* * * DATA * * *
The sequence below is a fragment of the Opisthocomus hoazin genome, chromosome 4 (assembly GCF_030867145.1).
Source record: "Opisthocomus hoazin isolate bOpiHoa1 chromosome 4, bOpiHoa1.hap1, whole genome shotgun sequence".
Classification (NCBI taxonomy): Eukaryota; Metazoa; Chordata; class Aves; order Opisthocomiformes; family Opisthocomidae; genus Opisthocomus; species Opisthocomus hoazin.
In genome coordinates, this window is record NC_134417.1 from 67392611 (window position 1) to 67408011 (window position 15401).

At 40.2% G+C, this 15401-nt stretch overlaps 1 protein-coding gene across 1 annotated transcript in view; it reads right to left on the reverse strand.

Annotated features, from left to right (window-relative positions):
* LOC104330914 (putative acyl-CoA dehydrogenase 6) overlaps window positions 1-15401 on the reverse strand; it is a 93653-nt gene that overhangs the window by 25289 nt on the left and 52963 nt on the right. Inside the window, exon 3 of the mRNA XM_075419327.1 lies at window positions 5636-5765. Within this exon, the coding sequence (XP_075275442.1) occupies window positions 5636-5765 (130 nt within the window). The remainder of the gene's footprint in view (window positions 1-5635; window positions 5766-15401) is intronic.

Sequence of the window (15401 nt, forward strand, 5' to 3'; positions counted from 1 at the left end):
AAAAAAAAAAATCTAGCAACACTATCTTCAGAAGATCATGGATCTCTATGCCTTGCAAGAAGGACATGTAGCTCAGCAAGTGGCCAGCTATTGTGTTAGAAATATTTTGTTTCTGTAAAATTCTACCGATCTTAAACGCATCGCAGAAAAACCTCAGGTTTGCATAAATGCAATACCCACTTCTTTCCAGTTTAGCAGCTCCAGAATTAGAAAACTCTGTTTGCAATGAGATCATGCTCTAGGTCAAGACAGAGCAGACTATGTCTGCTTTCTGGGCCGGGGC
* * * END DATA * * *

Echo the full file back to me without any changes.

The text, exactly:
The sequence below is a fragment of the Opisthocomus hoazin genome, chromosome 4 (assembly GCF_030867145.1).
Source record: "Opisthocomus hoazin isolate bOpiHoa1 chromosome 4, bOpiHoa1.hap1, whole genome shotgun sequence".
Classification (NCBI taxonomy): Eukaryota; Metazoa; Chordata; class Aves; order Opisthocomiformes; family Opisthocomidae; genus Opisthocomus; species Opisthocomus hoazin.
In genome coordinates, this window is record NC_134417.1 from 67392611 (window position 1) to 67408011 (window position 15401).

At 40.2% G+C, this 15401-nt stretch overlaps 1 protein-coding gene across 1 annotated transcript in view; it reads right to left on the reverse strand.

Annotated features, from left to right (window-relative positions):
* LOC104330914 (putative acyl-CoA dehydrogenase 6) overlaps window positions 1-15401 on the reverse strand; it is a 93653-nt gene that overhangs the window by 25289 nt on the left and 52963 nt on the right. Inside the window, exon 3 of the mRNA XM_075419327.1 lies at window positions 5636-5765. Within this exon, the coding sequence (XP_075275442.1) occupies window positions 5636-5765 (130 nt within the window). The remainder of the gene's footprint in view (window positions 1-5635; window positions 5766-15401) is intronic.

Sequence of the window (15401 nt, forward strand, 5' to 3'; positions counted from 1 at the left end):
AAAAAAAAAAATCTAGCAACACTATCTTCAGAAGATCATGGATCTCTATGCCTTGCAAGAAGGACATGTAGCTCAGCAAGTGGCCAGCTATTGTGTTAGAAATATTTTGTTTCTGTAAAATTCTACCGATCTTAAACGCATCGCAGAAAAACCTCAGGTTTGCATAAATGCAATACCCACTTCTTTCCAGTTTAGCAGCTCCAGAATTAGAAAACTCTGTTTGCAATGAGATCATGCTCTAGGTCAAGACAGAGCAGACTATGTCTGCTTTCTGGGCCGGGGC